Liberals and conservatives alike, and especially many capitalist libertarians, tend to shriek in alarm at such a suggestion. “How could you dare to limit our freedoms in this way?” An extremely intelligent and valued friend of mine, on hearing my argument for this ideal of frugality, insisted that I could not possibly have meant what I was saying. “You must want something out of it,” he told me. “That’s the reason that treehuggers never accomplish anything. The establishment can smell your hypocrisy. They can shoot you down because of your own false altruism.” This person is a friend, and he meant to challenge me, and he certainly did. He clearly pointed out the ineffectiveness of any doctrine built upon “Do as I say and not as I do.” It is a formidable discrepancy, and I will return to it in my conclusion.

Capitalist moguls and economic planners would have you believe that markets will always grow, that economies should and must always grow. This is because the more an economic system expands, the wealthier those at its reins become. But the expansion of an economy requires ever-increasing amounts of energy for its fuel, about half of which is used for transport and the other half of which is converted into goods. Illich writes:

The advocates of an energy crisis believe in and continue to propagate a peculiar vision of man. According to this notion, man is born into perpetual dependence on slaves which he must painfully learn to master. If he does not employ prisoners, then he needs machines to do most of his work. According to this doctrine, the well-being of a society can be measured by the number of years its members have gone to school and by the number of energy slaves they have thereby learned to command. This belief is common to the conflicting economic ideologies now in vogue. It is threatened by the obvious inequity, harriedness, and impotence that appear everywhere once the voracious hordes of energy slaves outnumber people by a certain proportion. The energy crisis focuses concern on the scarcity of fodder for these slaves. I prefer to ask whether free men need them…

…While people have begun to accept ecological limits on maximum per capita energy use as a condition for physical survival, they do not yet think about the use of minimum feasible power as the foundation of any of various social orders that would be both modern and desirable. Yet only a ceiling on energy use can lead to social relations that are characterized by high levels of equity. The one option that is at present neglected is the only choice within the reach of all nations. It is also the only strategy by which a political process can be used to set limits on the power of even the most motorized bureaucrat. Participatory democracy postulates low-energy technology. Only participatory democracy creates the conditions for rational technology.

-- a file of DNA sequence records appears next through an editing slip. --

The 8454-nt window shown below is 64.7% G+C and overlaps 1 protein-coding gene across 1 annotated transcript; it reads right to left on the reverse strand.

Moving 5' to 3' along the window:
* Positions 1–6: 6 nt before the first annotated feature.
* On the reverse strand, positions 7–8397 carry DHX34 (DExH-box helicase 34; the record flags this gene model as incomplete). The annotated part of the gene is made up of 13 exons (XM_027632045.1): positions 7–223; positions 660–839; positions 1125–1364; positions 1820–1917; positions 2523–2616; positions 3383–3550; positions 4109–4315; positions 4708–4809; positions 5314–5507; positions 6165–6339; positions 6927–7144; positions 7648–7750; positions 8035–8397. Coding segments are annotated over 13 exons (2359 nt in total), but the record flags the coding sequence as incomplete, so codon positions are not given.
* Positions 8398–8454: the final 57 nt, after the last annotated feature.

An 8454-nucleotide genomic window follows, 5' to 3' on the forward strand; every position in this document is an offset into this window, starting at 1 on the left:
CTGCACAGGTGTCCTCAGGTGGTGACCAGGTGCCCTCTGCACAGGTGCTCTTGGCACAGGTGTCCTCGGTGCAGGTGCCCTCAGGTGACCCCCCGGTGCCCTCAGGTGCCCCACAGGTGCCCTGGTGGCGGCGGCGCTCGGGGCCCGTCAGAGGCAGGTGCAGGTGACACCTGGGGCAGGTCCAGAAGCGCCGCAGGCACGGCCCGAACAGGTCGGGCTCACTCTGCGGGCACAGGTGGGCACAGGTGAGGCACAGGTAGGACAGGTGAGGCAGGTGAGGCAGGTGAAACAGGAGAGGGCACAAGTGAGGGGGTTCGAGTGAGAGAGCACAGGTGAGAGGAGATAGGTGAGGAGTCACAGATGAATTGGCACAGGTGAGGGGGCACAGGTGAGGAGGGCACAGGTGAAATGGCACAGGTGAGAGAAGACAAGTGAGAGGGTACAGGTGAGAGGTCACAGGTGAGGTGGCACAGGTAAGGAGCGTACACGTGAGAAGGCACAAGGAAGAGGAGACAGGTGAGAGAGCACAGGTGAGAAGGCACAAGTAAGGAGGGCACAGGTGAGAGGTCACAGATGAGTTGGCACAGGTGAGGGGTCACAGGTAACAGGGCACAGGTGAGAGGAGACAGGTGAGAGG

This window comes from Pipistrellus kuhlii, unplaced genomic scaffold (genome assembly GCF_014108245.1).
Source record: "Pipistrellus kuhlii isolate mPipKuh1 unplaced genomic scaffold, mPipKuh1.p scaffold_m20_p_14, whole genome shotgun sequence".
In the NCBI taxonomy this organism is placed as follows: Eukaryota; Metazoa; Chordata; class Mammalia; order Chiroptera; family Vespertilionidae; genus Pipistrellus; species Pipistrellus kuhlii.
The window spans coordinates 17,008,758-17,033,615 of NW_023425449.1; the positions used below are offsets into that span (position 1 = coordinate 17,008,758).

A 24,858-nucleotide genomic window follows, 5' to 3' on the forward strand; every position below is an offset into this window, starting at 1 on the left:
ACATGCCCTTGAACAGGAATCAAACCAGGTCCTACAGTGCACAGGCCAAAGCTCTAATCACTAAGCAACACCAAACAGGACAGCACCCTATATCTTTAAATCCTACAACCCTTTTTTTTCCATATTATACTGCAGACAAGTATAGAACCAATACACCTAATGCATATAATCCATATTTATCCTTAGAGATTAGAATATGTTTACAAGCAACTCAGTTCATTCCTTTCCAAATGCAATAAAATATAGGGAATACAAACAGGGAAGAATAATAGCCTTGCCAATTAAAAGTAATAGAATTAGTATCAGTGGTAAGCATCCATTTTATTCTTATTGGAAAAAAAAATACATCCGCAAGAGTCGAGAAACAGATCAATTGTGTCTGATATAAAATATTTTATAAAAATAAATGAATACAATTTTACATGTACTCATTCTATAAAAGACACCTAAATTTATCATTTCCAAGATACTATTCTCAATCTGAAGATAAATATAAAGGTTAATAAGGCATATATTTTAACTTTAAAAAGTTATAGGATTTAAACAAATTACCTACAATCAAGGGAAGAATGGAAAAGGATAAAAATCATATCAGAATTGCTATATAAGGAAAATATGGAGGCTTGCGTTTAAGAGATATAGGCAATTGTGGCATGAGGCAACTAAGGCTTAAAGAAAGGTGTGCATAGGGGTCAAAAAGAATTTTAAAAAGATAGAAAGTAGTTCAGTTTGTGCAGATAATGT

What is generally overlooked is that equity and energy can grow concurrently only to a point. Below a threshold of per capita wattage, motors improve the conditions for social progress. Above this threshold, energy grows at the expense of equity. Further energy affluence then means decreased distribution of control over that energy.

Motor-to-wheel assemblyMy interpretation of this passage is as follows: if one truly believes that the ideals of social progress are constituted by the gradual emergence of a uniform standard of living accessible to all nations and to all peoples, then one must recognize that, because energy and resources are both available only at a fiscal cost, the increased availability of energy will never amount to an equalizing force and in fact will tend to oppress and divide society as it grows. Also, because energy and resources are also both available only at a real cost to the environment in which we and millions of other species of life live, the increased availability of energy will tend, as it grows, to degrade the ecology on which life depends for survival.

The common wisdom is that a near-infinite source of “clean” energy would be cheap enough for all to afford and would not adversely affect the ecology of Earth beyond acceptable standards, standards which should be stringently cautious indeed if we as a society are thinking beyond our own generation. But there are a number of problems with this wisdom, which turns out to be in my view not so wise at all.

One problem is the idea that more energy means cheaper energy: for, in a market economy, we know above all else that increased demand means the need for increased supply, but also that increased supply tends to engender increased demand. When supply outstrips demand, demand is created by marketers. When we have more, we want more. In the world of traffic and urban planning, this quandary manifests itself as Braess’ Paradox: adding extra capacity to a network in which moving entities selfishly choose their own routes does not guarantee increased performance and efficiency. Adding lanes to a traffic corridor will tend eventually to increase congestion. The experience of brilliant but ultimately failed cultures throughout history, from Sumer to the Maya, I think, bears out that more is not better and certainly is not necessarily cheaper.